Rose of all Roses, Rose of all the World!
You, too, have come where the dim tides are hurled.
Upon the wharves of sorrow, and heard ring
The bell that calls us on; the sweet far thing.
— William Butler Yeats
The rose, Queen of the Garden, has had a long history of beauty and mystery, joy and difficulty, much like her own nature of both fragrant petals and sharp thorns.
In ancient Greece and Rome, when secret societies came into vogue, their meetings were “sub rosa” (Latin for, “under the rose“). This refers to the practice of placing a rose outside the door to warn that a secret meeting was in progress. These warnings were taken seriously, as unwelcome intrusions might prove to be fatal.
This contributed to some negative associations with roses, which had (as I wrote last week) already had lost some luster thanks to the early Christians’ repudiation of them as a symbol of Pagan worldly pleasures.
Later, in the Middle Ages, a rose suspended from the ceiling of a council chamber pledged all present (those under the rose) to secrecy. Today the phrases “sub rosa” and “under the rose” are commonly used to indicate secrecy and vows of strict confidentiality.
Of course, when we think of the rose as a symbol of secrecy, it brings to mind the famous secret society of the Order of the Rose Cross. Also known as the Order of the Rosey Cross, and the Rosicrucians, their origins are controversial and uncertain.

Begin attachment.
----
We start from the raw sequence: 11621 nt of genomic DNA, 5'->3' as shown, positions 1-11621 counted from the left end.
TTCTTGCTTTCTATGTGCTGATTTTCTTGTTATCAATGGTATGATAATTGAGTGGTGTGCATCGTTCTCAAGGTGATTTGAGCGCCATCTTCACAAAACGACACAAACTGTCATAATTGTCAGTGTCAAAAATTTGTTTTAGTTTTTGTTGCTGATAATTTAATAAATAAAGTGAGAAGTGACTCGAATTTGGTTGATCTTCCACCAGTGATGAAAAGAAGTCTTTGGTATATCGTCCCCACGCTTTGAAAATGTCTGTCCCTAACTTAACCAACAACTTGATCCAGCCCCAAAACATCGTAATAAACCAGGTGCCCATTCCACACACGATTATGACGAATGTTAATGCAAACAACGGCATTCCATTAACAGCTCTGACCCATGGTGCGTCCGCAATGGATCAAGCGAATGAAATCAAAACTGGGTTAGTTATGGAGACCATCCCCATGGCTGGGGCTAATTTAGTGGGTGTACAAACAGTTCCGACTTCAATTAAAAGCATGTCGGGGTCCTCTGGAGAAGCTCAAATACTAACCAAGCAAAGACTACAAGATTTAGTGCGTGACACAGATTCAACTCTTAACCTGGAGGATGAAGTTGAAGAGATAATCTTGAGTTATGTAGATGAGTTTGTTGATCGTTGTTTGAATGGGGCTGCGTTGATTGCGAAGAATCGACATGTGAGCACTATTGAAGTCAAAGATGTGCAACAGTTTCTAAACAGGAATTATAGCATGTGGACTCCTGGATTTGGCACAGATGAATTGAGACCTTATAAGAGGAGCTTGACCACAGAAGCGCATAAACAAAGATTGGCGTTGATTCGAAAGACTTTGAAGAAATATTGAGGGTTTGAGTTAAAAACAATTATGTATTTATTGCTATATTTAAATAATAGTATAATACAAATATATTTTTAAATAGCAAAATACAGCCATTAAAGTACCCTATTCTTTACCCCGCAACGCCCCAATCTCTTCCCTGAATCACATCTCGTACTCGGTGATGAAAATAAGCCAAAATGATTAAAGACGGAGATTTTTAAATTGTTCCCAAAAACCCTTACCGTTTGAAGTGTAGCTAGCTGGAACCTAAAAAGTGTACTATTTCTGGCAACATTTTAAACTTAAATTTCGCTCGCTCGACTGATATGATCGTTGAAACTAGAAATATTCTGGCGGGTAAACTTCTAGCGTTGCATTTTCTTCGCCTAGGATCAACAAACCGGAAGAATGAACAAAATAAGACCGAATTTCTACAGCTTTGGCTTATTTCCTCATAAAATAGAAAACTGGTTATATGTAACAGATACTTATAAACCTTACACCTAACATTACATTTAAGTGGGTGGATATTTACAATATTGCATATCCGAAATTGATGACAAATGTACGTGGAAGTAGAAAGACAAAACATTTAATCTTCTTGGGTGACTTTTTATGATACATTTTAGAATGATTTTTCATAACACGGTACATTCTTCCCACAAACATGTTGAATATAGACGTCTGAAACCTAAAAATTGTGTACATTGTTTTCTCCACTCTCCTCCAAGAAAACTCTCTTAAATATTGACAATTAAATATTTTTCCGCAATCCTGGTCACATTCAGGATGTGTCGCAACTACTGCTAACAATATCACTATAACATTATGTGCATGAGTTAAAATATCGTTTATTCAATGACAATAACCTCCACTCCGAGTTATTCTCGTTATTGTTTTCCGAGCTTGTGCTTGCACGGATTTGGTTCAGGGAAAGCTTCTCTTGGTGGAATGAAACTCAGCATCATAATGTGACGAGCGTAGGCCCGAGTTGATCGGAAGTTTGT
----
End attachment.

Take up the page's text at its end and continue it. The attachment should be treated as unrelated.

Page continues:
In fact, the existence, intention, and workings of the “real” Rosicrucians through the centuries has been hotly debated and analyzed right up until the present day. Who they are (or were), their connection to the Freemasons, governmental conspiracies, the Holy Grail, the Order of the Garter, and such lore is fascinating, nearly endless and far beyond the scope of what I intend to cover here.
But integral to all of it stands the rose. Why?
According to one Freemason scholar who has studied the various theories regarding the origins of the Rosicrucian orders, “The rose symbolizes the heart, and the heart has always been accepted by Christians as emblematic of the virtues of love and compassion, as well as of the nature of Christ—the personification of these virtues…The original symbol of the Rosicrucian Fraternity was a hieroglyphic rose crucified upon a cross. The cross was often raised upon a three-stepped Calvary. Occasionally the symbol of a cross rising from a rose was used in connection with their activities.”
In addition, he writes, the rose can be thought of as “a yonic symbol associated with generation, fecundity, and purity. The fact that flowers blossom by unfolding has caused them to be chosen as symbolic of spiritual unfoldment. The red color of the rose refers to the blood of Christ, and the golden heart concealed within the midst of the flower corresponds to the spiritual gold concealed within the human nature. The number of its petals being ten is also a subtle reminder of the perfect Pythagorean number.”
More about the importance of the rose in esoteric and magical symbolism tomorrow!